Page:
Spontaneous control of viral load and CD4 cell count progression among HIV-1 seroconverters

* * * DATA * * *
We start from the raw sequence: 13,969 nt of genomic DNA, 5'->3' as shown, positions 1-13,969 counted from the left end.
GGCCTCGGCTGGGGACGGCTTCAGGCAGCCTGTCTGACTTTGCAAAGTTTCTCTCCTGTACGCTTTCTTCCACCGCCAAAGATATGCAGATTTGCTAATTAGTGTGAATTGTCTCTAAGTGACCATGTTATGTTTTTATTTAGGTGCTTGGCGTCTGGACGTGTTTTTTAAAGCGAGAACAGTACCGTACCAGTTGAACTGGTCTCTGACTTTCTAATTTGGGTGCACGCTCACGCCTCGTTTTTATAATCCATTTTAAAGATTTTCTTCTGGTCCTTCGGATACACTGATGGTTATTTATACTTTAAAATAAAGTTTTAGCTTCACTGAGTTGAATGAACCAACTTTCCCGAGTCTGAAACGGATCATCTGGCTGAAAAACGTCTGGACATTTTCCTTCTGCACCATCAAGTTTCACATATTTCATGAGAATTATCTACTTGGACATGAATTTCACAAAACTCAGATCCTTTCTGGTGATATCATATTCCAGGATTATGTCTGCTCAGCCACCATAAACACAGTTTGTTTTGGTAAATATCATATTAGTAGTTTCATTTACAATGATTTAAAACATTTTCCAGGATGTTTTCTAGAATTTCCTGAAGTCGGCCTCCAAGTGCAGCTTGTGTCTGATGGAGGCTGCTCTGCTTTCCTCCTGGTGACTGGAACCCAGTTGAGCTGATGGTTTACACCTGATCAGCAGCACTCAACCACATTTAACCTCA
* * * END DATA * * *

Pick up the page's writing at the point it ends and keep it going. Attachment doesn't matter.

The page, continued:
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Objectives:To identify factors associated with sustained undetectable viraemia after HIV-1 seroconversion in treatment-naive patients, and to describe concomitant CD4 cell count progression.Methods:Seroconverters enrolled in CASCADE were assumed to control viraemia if at least two consecutive viral load measurements were < 400/500 copies/ml without treatment. Factors associated with undetectable viraemia were identified through a logistic regression. A joint model was used to describe simultaneously the CD4 cell count progression during and after that period and to identify factors associated with sustained undetectable viraemia.Results:Of 2176 seroconverters, 145 (6.7%) spontaneously controlled viraemia. Women were more likely than men to achieve undetectable viraemia [adjusted odds ratio (OR), 2.12; 95% confidence interval (CI), 1.49–3.12] unlike patients who reported a symptomatic primary infection (adjusted OR, 0.58; 95% CI, 0.36–0.94). AIDS and death rates were significantly lower in patients achieving undetectable viraemia than in the others. The median period of undetectable viraemia was 11.2 months; on average, CD4 cell counts remained stable during that period, and decreased with a mean rate of 5 cells/μl per month thereafter. High CD4 cell count at the beginning of undetectable viraemia and non-symptomatic primary infection favoured the preservation of undetectable viraemia.Conclusion:A small proportion of seroconverters appeared to be able to control HIV viraemia spontaneously, mostly those without seroconversion illness and within a few years following seroconversion; this is associated with the benefits of slower CD4 cell count decline and improved long-term prognosis. Such persons should be targeted for in depth investigation.

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